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Montr?al Canadiens 8, Pittsburgh Penguins 0 FINAL @NHLdotcom

PITTSBURGH (AP) -- Larry Robinson. Serge Savard. Doug Harvey. All were Hall of Fame defensemen for the Montreal Canadiens, but none had a day like Sheldon Souray did against Pittsburgh.

Souray set a Montreal single-game record for points by a defenseman with a goal and five assists, and Canadiens rookie Michael Ryder had two goals and two assists in an 8-0 rout of the Penguins on Saturday.

Souray broke the team record of five points by defensemen Harvey and Lyle Odelein, assisting on each of Montreal's first five goals -- the first four on the power play -- before scoring midway through the third period on a slap shot from the left point off a faceoff.

Souray's five assists were one short of the Montreal record of six, set by Elmer Lach in an 8-3 win over Boston on Feb. 6, 1943.

"When I scored a hat trick (Dec. 18 against Detroit), I said it was the first time I did that since a father-son game -- and I don't remember having six points in that game," said Souray, whose previous career highs were four points and three assists. "This is probably the first time for me."

Montreal's power play, ranked ninth in the NHL, scored on four of five opportunities in the first two periods to take control of what was a close game for the first 25 minutes. Two goals game off rebounds of Souray shots, by Richard Zednik and Ryder.

"Souray has a great shot and when he shoots the puck, it's so hard the rebound's usually right there," said Ryder, who leads NHL rookies with 31 points on 11 goals and 20 assists. "I just went to the net and stood around and the puck managed to bounce out and I whacked it in."

The Canadiens did that all afternoon against Sebastien Caron, who wasn't lifted despite giving up eight goals on 34 shots. Ryder scored his 10th of the season on the power play late in the first, then teamed with Souray to set up Mike Ribeiro's ninth goal with Montreal on a 5-on-3 power play early in the second resulting from penalties on Josef Melichar and Eric Meloche.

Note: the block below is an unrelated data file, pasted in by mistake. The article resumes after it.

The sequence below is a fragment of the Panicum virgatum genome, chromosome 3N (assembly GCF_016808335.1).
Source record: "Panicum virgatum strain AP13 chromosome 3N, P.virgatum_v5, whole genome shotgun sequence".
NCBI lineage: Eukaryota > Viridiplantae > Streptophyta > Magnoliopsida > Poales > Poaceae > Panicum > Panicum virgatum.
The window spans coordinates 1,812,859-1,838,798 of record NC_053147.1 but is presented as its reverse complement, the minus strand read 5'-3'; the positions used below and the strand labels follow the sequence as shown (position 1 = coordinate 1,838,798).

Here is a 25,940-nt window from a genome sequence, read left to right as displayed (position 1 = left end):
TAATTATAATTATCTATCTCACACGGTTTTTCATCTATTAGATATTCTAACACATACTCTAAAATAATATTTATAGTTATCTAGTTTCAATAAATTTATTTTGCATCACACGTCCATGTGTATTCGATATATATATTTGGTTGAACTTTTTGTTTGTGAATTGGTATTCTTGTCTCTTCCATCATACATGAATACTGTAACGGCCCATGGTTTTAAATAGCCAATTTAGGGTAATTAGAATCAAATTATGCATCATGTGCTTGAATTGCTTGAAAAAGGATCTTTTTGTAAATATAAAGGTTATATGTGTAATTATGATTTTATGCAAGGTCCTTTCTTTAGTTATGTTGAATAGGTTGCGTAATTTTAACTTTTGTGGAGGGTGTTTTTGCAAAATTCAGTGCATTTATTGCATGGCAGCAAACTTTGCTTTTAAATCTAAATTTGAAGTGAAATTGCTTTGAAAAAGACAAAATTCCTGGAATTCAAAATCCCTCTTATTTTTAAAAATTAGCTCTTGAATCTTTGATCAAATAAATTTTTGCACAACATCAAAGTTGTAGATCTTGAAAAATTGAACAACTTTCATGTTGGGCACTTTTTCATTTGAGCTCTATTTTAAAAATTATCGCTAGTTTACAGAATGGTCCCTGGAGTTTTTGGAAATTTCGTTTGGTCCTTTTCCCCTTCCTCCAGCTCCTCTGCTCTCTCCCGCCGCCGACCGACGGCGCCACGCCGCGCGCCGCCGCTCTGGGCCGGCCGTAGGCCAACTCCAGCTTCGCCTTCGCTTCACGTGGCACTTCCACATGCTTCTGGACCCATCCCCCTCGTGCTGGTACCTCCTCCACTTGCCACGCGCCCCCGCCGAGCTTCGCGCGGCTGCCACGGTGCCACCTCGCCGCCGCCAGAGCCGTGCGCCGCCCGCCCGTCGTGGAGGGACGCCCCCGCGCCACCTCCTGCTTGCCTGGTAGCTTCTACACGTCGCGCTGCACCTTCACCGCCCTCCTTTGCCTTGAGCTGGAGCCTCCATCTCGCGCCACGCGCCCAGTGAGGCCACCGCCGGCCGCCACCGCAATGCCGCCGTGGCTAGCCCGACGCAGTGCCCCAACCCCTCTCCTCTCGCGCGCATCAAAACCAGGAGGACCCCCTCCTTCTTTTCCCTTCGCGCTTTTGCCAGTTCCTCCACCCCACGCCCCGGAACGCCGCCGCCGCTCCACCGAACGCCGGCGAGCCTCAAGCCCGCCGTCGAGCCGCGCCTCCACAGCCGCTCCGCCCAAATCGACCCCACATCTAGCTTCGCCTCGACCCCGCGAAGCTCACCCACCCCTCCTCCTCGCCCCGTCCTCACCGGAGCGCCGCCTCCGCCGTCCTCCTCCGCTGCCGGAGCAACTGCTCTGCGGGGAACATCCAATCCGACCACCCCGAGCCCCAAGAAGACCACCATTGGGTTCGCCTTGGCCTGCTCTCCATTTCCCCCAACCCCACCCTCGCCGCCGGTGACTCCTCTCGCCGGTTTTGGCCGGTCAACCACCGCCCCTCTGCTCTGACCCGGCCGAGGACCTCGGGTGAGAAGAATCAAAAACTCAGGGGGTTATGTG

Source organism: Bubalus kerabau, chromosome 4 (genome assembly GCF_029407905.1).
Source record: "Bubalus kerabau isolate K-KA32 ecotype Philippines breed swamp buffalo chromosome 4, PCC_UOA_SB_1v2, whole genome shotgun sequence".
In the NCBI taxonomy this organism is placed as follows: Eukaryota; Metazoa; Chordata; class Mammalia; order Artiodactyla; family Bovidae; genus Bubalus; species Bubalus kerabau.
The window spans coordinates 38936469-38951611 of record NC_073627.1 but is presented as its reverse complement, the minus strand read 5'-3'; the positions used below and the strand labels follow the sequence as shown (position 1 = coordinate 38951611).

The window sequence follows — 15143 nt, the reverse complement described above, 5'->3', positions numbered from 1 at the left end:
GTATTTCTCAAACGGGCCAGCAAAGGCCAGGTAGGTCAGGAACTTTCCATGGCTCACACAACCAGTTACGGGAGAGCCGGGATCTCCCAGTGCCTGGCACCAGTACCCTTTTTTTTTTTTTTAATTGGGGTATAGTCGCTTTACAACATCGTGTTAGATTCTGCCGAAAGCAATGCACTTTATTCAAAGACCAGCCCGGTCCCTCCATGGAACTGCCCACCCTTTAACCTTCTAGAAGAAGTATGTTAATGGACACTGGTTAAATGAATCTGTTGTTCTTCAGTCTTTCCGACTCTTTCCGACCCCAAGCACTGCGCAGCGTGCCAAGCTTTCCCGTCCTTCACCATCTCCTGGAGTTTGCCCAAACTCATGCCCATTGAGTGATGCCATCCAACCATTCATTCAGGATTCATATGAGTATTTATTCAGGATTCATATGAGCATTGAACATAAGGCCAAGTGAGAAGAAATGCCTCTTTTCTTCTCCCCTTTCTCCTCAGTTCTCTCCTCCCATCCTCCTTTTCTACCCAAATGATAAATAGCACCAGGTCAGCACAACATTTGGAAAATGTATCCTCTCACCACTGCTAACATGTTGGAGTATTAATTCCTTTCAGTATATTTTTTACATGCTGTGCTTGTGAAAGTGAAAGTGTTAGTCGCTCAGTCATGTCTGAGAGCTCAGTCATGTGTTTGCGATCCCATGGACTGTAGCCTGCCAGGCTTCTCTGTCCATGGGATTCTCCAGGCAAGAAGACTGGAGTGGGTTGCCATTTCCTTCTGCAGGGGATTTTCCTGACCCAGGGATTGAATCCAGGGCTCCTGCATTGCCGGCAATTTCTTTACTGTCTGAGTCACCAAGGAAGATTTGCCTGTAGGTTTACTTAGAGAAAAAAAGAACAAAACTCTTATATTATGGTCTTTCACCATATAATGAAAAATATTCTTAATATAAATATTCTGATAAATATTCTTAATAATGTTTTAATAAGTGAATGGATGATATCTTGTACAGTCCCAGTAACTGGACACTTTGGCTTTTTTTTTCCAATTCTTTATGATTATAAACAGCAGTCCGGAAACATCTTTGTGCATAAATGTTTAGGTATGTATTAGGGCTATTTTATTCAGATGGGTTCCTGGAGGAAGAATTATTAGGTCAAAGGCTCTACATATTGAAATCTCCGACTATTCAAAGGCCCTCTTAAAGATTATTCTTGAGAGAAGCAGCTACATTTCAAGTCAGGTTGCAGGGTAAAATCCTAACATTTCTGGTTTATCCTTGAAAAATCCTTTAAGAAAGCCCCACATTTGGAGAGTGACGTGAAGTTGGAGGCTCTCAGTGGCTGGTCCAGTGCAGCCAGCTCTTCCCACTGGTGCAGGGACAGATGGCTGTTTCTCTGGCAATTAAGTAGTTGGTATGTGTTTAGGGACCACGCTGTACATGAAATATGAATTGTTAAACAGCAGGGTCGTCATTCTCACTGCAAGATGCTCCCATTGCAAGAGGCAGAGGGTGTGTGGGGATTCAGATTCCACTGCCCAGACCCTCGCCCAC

"We haven't been getting pucks through as much as we'd like, but we got some shots on net and our forwards moved in front of the net and got some rebounds," Souray said. "Some nights it just goes like that.'

The Penguins were never in the game after failing to convert their own 5-on-3 advantage later in the second period, with Montreal scoring two more power-play goals -- by Zednik and Joe Juneau -- in the final nine minutes of the period.

Jose Theodore had an easy day in goal, bouncing back from a 4-1 loss Thursday at home to Tampa Bay. He turned aside 25 shots in his fifth shutout of the season and the 22nd of his career, moving him into seventh place in club history.

Ribeiro also had three assists in Montreal's third one-sided victory over Pittsburgh in as many games this season; the Canadiens twice beat Pittsburgh 4-1 in Montreal. The Canadiens have eight power-play goals against Pittsburgh's 29th-ranked penalty-killing unit in the three games.

The Penguins have won only twice in 13 games (2-9-1-1). They have been outscored 23-2 in losing their last four home games and 13-0 in their last two, falling 5-0 Monday to Toronto. Saturday's loss was their second worst of the season; they lost 9-0 to Tampa Bay in St. Petersburg on Nov. 8.

"It wasn't one thing, it was a lot of things," the Penguins' Mike Eastwood said. "We weren't prepared to play the kind of game we needed to play."

Coach Eddie Olczyk was disappointed because the Penguins, last in the NHL's overall standings, were coming off two of their better games, a 4-2 victory Wednesday at defending Stanley Cup champion New Jersey and a competitive 3-1 loss Thursday in Boston.

"I'm not going to say what I said (to the team)," Olczyk said. "I very rarely refer to when I was a player, but I had a couple of games like this. It hurts. You think about why it happens and (start) questioning yourself and doubting yourself."

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